4. Solo adventures
Kauai. The Garden Island; a mecca for travellers whether you’re socialising with many or seeking pure, unadulterated solitude. If you’re going solo, fear not, you’re guaranteed to make friends, and if you’d really rather not, there are plenty of isolated spots to appease your inner hermit too.
It would be borderline criminal to visit here and not partake in a kayaking adventure along the fifteen-mile stretch of rugged Ne Pali coastline. There isn’t a word to describe quite how breath taking this beautiful landscape actually is, but the ‘wow moment’ happens for everyone. Defined by towering cliff side that’s cloaked in colour; as imposing as they are grand, lava formed sea caves and thundering waterfalls, take the all-day tour and you’ll spend up to six hours navigating Kauai’s finest natural wonders. You’ll need to be physically fit and calm in tough waters, and if you’re prone to motion sickness, we suggest you put down the paddle and stay on land.
HOT tip: After some solo pampering that’s a little less strenuous? If you’re in Kauai on a Friday, definitely check out Hanapepe Town’s Art Night. As the island’s art capital, the plantation-style village boasts plentiful art galleries, many of which open their studio doors on a Friday night to celebrate local artwork. The perfect opportunity to pick up a memento.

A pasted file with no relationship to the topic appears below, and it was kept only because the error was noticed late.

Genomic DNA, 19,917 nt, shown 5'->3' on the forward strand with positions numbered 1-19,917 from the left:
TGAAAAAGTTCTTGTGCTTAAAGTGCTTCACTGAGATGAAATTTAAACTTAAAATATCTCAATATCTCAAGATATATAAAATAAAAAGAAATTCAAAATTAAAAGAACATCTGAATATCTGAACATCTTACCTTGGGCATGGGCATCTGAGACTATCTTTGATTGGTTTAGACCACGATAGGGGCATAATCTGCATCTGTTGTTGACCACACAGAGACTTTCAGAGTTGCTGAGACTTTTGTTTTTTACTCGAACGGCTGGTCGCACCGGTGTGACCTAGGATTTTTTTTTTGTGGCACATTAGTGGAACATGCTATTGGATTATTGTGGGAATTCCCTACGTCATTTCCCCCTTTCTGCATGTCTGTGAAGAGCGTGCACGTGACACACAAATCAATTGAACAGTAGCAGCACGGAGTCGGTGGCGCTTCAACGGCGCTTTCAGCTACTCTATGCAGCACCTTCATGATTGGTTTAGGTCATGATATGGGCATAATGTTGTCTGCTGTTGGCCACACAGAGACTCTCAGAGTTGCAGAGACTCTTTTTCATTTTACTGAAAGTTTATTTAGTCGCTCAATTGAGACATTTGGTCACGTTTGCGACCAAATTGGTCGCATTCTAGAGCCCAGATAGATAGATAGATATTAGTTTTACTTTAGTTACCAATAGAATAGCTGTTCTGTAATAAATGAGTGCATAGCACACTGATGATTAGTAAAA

5. Non stop culture
Hardly any tourists visit Molokai, so it must be rubbish, right? Wrong.
To the contrary, it’s a little under-discovered treasure and although it’s not the easiest of Hawaii’s islands to get to, its fierce preservation of traditional Hawaii is the exact reason you should make the effort. Holding onto its island roots with a very firm grasp, Molokai has a distinctly Jurassic feel about it, with the world's tallest sea cliffs looming like verdant giants and waterfalls that have been falling for thousands upon thousands of years. With a mere 8,000 inhabitants, the locals have proudly implemented the cultural values of their ancestry and it’s an experience that’ll stay with you forever. A time capsule of old Hawai`i, don’t go with an itinerary, simply turn up, chill out and absorb the laid back Molokai vibes.
HOT tip: Send yourself a Hawaiian coconut. You think we jest but we don’t. Hoolehua’s US Post Office is home to ‘Post a Nut’. Turn up (with your coconut) slap on a stamp and it’ll be waiting for you in the mail box on your return.
6. Shave ice
It isn't a snow cone, okay? Don't make that mistake. Hawaii's renowned ice dessert is made from shaved ice, rather than crushed ice. And also, you can't call it 'shaved ice', in Hawaii they always call it 'shave ice.' Found in every small town and village that dot the islands, and more often than not, served from the quintessential roadside shack, flavoured syrups are added to the ice in a range of wonderful Insta-worthy rainbow colours. Thought to have arrived in hawaii via Japanese plantation workers, it's a centuries old treat that will both cool you down and delight your taste buds.
HOT tip: There are a medley of artificial syrups to add to your shave ice, but keep an eye out for more authentic island flavours instead. Such as guava, pineapple, coconut cream, passion fruit, li hing mui, lychee, kiwi fruit and mango - to name but a few!